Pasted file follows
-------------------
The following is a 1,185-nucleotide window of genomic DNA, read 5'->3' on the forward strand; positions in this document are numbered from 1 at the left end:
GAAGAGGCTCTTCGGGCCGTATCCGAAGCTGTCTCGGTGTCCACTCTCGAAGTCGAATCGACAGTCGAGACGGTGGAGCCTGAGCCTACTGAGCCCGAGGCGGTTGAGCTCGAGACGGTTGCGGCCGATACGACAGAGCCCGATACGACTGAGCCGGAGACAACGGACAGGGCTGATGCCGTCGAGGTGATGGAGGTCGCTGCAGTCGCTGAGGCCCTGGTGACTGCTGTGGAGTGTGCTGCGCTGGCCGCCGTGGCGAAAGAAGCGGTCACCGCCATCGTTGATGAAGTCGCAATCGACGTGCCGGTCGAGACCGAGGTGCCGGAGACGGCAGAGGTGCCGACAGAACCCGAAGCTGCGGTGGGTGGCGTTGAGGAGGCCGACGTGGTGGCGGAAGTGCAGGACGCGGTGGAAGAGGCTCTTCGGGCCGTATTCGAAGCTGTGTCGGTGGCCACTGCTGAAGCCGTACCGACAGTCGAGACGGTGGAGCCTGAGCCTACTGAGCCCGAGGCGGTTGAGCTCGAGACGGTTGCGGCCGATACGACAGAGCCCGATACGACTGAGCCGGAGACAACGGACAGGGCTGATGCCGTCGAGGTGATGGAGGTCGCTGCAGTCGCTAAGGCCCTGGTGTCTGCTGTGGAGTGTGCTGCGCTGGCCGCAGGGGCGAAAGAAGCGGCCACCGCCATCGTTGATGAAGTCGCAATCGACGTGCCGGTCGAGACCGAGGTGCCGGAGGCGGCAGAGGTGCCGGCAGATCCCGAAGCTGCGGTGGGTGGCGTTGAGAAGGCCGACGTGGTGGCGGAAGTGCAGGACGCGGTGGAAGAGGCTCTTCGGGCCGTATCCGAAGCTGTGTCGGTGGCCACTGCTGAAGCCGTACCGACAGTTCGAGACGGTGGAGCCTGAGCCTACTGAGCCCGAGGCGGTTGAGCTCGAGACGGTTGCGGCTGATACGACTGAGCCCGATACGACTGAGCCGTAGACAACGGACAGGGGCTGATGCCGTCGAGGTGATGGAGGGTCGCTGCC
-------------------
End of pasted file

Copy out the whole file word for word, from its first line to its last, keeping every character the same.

The following is a 1,185-nucleotide window of genomic DNA, read 5'->3' on the forward strand; positions in this document are numbered from 1 at the left end:
GAAGAGGCTCTTCGGGCCGTATCCGAAGCTGTCTCGGTGTCCACTCTCGAAGTCGAATCGACAGTCGAGACGGTGGAGCCTGAGCCTACTGAGCCCGAGGCGGTTGAGCTCGAGACGGTTGCGGCCGATACGACAGAGCCCGATACGACTGAGCCGGAGACAACGGACAGGGCTGATGCCGTCGAGGTGATGGAGGTCGCTGCAGTCGCTGAGGCCCTGGTGACTGCTGTGGAGTGTGCTGCGCTGGCCGCCGTGGCGAAAGAAGCGGTCACCGCCATCGTTGATGAAGTCGCAATCGACGTGCCGGTCGAGACCGAGGTGCCGGAGACGGCAGAGGTGCCGACAGAACCCGAAGCTGCGGTGGGTGGCGTTGAGGAGGCCGACGTGGTGGCGGAAGTGCAGGACGCGGTGGAAGAGGCTCTTCGGGCCGTATTCGAAGCTGTGTCGGTGGCCACTGCTGAAGCCGTACCGACAGTCGAGACGGTGGAGCCTGAGCCTACTGAGCCCGAGGCGGTTGAGCTCGAGACGGTTGCGGCCGATACGACAGAGCCCGATACGACTGAGCCGGAGACAACGGACAGGGCTGATGCCGTCGAGGTGATGGAGGTCGCTGCAGTCGCTAAGGCCCTGGTGTCTGCTGTGGAGTGTGCTGCGCTGGCCGCAGGGGCGAAAGAAGCGGCCACCGCCATCGTTGATGAAGTCGCAATCGACGTGCCGGTCGAGACCGAGGTGCCGGAGGCGGCAGAGGTGCCGGCAGATCCCGAAGCTGCGGTGGGTGGCGTTGAGAAGGCCGACGTGGTGGCGGAAGTGCAGGACGCGGTGGAAGAGGCTCTTCGGGCCGTATCCGAAGCTGTGTCGGTGGCCACTGCTGAAGCCGTACCGACAGTTCGAGACGGTGGAGCCTGAGCCTACTGAGCCCGAGGCGGTTGAGCTCGAGACGGTTGCGGCTGATACGACTGAGCCCGATACGACTGAGCCGTAGACAACGGACAGGGGCTGATGCCGTCGAGGTGATGGAGGGTCGCTGCC